Aliens: Infestation received many positive reviews, with Joystiq would also join the positive review wagon, awarding it 4/5. Some of the biggest praise would come from no other than Jim Sterling, who, while writing for Destructoid, awarded Aliens: Infestation an impressive 8.5/10.
Despite the praise, many have never heard of this game, most likely due to its Nintendo DS exclusivity.
2. Aliens Versus Predator 2
Developer: Capcom Publisher: Sega Platform(s): PC
While Rebellion’s 1999 original game was a pretty superb effort, its 2001 sequel, Aliens Versus Predator 2, just inches it out.
AVP2 took what made the 1999 game great, and tightened everything up to make a great sequel to an already great game. The story is, well, who cares — it’s about Aliens against Predators (and humans). Much like the original first-person shooter on the Jaguar, you take up the role of either human, alien or predator, each with their own skills and weapons.
AVP2 received stronger reviews than its predecessor, with PC Gamer US giving it 89%, GamePro also gave the game a solid review, giving it 4.5/5. Defunct website GameZone gave the game 9/10 and stated: “Aliens Versus Predator 2 is an intense, action-packed game that captures the spirit of the first-person shooter genre in heart-pounding fashion.”
There was no AVP3, but instead the aforementioned Aliens vs Predator reboot in 2010.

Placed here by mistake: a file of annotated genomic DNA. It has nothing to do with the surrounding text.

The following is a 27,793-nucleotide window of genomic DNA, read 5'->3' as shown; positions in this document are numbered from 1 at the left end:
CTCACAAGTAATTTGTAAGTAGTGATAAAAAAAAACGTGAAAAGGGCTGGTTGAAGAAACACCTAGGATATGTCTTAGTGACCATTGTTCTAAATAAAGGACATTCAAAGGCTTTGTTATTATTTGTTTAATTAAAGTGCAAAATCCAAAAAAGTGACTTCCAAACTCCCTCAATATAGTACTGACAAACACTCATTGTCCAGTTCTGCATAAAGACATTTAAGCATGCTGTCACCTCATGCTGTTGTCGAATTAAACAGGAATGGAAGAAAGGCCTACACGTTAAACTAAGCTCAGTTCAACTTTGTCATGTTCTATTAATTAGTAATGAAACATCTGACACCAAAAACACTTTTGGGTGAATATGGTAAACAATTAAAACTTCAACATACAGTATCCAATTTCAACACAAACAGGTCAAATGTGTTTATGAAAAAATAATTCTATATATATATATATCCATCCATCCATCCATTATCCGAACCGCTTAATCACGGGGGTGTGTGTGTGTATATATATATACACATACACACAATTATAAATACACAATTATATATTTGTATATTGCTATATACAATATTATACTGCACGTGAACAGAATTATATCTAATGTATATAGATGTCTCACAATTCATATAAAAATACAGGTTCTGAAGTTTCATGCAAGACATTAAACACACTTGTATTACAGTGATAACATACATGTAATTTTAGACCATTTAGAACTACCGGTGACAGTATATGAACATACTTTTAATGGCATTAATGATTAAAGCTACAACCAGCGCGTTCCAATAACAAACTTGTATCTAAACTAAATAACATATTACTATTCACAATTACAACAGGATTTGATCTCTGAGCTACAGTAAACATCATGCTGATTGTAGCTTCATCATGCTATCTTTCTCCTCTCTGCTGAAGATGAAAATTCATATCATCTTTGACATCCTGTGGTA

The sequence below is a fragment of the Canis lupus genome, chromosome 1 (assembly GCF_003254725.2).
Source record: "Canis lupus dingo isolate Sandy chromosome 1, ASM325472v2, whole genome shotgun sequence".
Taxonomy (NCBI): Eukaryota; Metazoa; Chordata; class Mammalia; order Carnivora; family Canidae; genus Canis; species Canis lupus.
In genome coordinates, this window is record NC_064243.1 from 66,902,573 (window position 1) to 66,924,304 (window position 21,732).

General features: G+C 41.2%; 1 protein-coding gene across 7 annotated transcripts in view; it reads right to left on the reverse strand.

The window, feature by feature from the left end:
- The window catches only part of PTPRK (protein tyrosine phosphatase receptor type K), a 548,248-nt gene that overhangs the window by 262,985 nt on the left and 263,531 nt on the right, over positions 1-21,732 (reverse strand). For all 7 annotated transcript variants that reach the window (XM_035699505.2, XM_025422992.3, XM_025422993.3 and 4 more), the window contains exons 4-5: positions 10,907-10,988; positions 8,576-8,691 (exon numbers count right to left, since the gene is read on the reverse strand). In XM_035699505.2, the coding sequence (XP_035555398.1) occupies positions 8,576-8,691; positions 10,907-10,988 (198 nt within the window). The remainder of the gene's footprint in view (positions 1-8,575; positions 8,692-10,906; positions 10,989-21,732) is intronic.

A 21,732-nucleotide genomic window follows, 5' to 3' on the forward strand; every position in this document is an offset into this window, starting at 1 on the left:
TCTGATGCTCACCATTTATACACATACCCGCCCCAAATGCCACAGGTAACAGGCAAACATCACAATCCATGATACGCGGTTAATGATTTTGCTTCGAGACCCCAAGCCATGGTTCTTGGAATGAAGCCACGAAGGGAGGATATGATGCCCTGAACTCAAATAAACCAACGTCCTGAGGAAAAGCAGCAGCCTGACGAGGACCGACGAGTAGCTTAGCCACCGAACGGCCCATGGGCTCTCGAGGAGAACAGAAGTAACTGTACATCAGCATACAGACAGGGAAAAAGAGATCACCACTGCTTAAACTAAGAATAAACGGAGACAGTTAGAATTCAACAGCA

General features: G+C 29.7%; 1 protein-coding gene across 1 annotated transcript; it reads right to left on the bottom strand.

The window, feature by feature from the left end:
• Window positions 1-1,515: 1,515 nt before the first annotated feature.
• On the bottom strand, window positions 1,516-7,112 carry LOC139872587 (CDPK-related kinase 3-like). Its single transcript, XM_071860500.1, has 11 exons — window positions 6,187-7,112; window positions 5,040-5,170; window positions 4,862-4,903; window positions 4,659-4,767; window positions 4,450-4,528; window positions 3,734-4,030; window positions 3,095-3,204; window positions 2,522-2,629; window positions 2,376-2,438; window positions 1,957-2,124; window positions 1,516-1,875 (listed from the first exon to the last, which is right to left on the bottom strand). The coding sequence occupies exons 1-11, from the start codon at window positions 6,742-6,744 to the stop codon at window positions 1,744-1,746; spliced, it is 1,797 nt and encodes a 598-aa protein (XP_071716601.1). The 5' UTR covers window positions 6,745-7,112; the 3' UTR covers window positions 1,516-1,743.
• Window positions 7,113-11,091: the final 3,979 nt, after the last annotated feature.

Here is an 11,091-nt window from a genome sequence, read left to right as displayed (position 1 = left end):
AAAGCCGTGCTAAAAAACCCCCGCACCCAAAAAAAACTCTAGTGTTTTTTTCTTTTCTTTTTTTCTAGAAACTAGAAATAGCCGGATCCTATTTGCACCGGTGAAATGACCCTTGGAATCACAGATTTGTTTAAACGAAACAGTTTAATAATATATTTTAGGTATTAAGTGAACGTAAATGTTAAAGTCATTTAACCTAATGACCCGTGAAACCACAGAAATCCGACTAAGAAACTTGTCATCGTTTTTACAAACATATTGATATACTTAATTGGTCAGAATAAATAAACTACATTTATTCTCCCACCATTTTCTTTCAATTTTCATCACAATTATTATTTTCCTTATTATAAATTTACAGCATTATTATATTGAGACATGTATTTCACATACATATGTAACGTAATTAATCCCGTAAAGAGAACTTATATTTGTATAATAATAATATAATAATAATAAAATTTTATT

1. Alien: Isolation
Developer: Capcom Publisher: Sega Platform(s): PC, PS3, PS4, Xbox 360, Xbox One, Switch, Luna, Android, iOS
Alien: Isolation does feel very much like an apology from Sega. Following the long delayed and enormously underwhelming Aliens: Colonial Marines, the franchise really seemed like it’d never get a killer game. Enter Alien: Isolation.
Single-player horror games, especially those with little to no combat, were popular especially since the likes of Amnesia: The Dark Descent and co. Alien: Isolation sees you take on the role of Amanda Ripley, daughter of Alien protagonist Ellen Ripley, while she goes head to head with a xenomorph loose on a space station.
Alien: Isolation received rave reviews from many outlets, British newspaper The Guardian giving it 5/5 while PC Gamer awarded it 93%, even going so far as to award it their Game of the Year for 2014.
Sadly, Alien: Isolation did not meet sales targets, despite shifting over 2 million copies. Many years on from release, and there’s been no sniff of a proper sequel — it could be those missed targets that put this game series on ice.
Some of the coverage you find on Cultured Vultures contains affiliate links, which provide us with small commissions based on purchases made from visiting our site. We cover gaming news, movie reviews, wrestling and much more.
Gamezeen is a Zeen theme demo site. Zeen is a next generation WordPress theme. It’s powerful, beautifully designed and comes with everything you need to engage your visitors and increase conversions.